a couple holding hands on the beach

OkCupid’s Tricky Priming

Today’s post ties together a whole bunch of topics we have talked about recently. It starts with an article from Christian Rudder, one of the founders of OkCupid.

I’m the first to admit it: we might be popular, we might create a lot of great relationships, we might blah blah blah. But OkCupid doesn’t really know what it’s doing.

In this article, he crows about the experiments that OkCupid runs and pooh poohs the hubbub that arose after the Facebook reveal last month. Face it, he tells us. We are all the subjects of experiments on the Internet. Get used to it.

But as commenter Brandon says, A/B testing is one thing. Outright lying to your users is something else. And this is “not cool” as commenter “Not Cool” says.

That is how it ties to one previous article, here is how it ties to another. You might remember we talked about the algorithms that OkCupid uses to match people. It turns out that the algorithm may be a bunch of hogwash. And the reason, you guessed it, is priming, which ties us back to a whole bunch of discussions we have had on this site (here and here).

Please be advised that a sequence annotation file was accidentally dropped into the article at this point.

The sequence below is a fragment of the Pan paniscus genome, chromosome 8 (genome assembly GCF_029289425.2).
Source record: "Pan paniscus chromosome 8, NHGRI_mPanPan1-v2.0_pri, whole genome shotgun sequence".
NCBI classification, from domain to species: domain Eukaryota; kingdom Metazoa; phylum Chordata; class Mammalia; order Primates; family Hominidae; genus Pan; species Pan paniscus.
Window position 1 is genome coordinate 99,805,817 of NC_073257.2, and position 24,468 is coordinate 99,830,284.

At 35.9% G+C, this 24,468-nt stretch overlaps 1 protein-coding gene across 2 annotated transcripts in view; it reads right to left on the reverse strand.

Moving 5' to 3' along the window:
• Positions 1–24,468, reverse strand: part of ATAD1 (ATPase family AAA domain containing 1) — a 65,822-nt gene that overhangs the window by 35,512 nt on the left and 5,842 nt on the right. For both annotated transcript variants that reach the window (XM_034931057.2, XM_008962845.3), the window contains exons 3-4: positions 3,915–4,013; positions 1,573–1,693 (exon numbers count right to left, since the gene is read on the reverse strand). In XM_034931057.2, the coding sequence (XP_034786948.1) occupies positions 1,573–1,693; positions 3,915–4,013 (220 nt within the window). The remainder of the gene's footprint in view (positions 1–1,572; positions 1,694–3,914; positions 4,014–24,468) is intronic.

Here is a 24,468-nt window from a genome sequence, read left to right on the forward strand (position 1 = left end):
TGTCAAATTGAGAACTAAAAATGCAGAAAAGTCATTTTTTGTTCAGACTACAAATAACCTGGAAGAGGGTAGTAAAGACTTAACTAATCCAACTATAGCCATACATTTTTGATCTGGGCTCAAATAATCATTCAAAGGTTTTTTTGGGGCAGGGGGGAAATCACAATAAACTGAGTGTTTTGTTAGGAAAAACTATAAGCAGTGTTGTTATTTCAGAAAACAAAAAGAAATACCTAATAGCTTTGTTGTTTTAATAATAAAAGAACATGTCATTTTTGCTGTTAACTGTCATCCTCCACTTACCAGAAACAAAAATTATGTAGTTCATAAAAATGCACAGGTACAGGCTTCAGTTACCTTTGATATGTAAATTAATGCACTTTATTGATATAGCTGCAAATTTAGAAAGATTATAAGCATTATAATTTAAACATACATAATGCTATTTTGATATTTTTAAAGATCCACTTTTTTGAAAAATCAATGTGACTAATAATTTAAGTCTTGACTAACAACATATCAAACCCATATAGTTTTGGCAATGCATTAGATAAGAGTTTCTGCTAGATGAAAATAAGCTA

What OkCupid did was to reverse the algorithm. They found pairs that the algorithm suggested would be poor matches and told them that they were exceptionally good matches. Then they sat back and watched. These users viewed the profiles of the poor matches under the guise of good matches and the priming was enough to get them to bite. They were more likely to contact these matches than a control group. And they continued. They were also more likely to communicate back and forth four times (which apparently is their internal metric for a budding relationship) than the control group. In fact, being told that they were exceptional matches (despite being poor matches) had just as strong effect on a relationship developing as actually being exceptional matches but being told that they were weak matches.

Priming with a single word (“exceptional”) was just as powerful and effective as the high falutin’ algorithm they created. So save your money and just talk to yourself in the mirror a la Stuart Small only in reverse.

Image credit: “Couple 01” by 日:Muramasa used under CC BY-SA 3.0

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